12P Python Lesson 2

Today we used PyCharm to experiment with different code challenges, using problem solving to figure out correct codes based on what we’ve already learnt. We learnt how to set variables to decrease the number of steps needed to complete a challenge. We also learned about slicing and length to split words or chains of letters into desired lengths, and using the length function to count words. Throughout the process of trial and error, I also learnt a lot about error handling and how to learn from my mistakes and build upon my knowledge from each past challenge completed. Furthermore, as I practiced more I realized a lot of the mistakes I made were simple mistakes, like forgetting quotations, forgetting parentheses, spelling errors, and other sources of errors that could be fixed easily.

Design Thinking Questionnaire

Today we worked on brainstorming issues with HKIS, and developing a questionnaire based on a brainstormed issue. I learnt that we had to develop both yes/no questions as well as more open-ended questions to get a more wholistic idea the individual’s opinion on a topic. Thus, we developed yes/no questions, questions with a number response, short answer questions, and long answer questions, trying to make sure the survey captured a wide variety of ideas and opinions. I also learnt that the questions we develop should not be misleading or designed to sway and individual a certain way, meaning that questions should not include opinionated or biased terms.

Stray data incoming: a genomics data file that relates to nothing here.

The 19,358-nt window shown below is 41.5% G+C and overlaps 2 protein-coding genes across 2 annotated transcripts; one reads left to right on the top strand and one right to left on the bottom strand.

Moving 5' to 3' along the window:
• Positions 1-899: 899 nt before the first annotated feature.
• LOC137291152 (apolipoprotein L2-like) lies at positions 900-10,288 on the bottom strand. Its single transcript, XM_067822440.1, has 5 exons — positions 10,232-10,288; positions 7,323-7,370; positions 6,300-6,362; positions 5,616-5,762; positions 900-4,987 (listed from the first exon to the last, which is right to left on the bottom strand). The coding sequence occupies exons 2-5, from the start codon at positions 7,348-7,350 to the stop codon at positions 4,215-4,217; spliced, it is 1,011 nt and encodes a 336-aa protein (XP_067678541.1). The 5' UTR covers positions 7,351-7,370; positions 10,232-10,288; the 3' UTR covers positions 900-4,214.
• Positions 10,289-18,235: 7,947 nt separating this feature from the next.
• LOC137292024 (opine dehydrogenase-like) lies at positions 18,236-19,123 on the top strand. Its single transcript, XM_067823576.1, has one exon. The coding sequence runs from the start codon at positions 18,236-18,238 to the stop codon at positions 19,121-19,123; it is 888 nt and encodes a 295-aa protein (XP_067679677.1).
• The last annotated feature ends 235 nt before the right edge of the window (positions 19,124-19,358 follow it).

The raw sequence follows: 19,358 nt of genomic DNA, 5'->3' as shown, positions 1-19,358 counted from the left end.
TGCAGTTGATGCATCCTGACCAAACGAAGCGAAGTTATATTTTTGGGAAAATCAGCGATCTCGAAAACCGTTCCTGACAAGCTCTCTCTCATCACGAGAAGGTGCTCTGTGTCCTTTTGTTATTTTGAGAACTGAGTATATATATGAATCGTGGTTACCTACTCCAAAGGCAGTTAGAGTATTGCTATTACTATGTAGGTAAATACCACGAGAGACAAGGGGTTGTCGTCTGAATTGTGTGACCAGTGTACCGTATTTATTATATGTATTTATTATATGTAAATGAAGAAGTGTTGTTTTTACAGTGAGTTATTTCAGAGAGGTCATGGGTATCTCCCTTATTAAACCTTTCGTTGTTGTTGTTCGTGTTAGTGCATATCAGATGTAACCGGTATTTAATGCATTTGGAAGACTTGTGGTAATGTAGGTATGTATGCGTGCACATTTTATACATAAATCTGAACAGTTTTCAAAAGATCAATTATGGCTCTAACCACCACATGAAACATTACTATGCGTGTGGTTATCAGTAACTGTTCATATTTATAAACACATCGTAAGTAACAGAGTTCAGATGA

The topic we chose was environmental friendliness, and while we did develop quite a few questions, I think we could’ve improved our survey by including questions like “Please rate the eco-friendliness of HKIS” rather than specific scenario based questions.

Some pictures of our survey questions and results: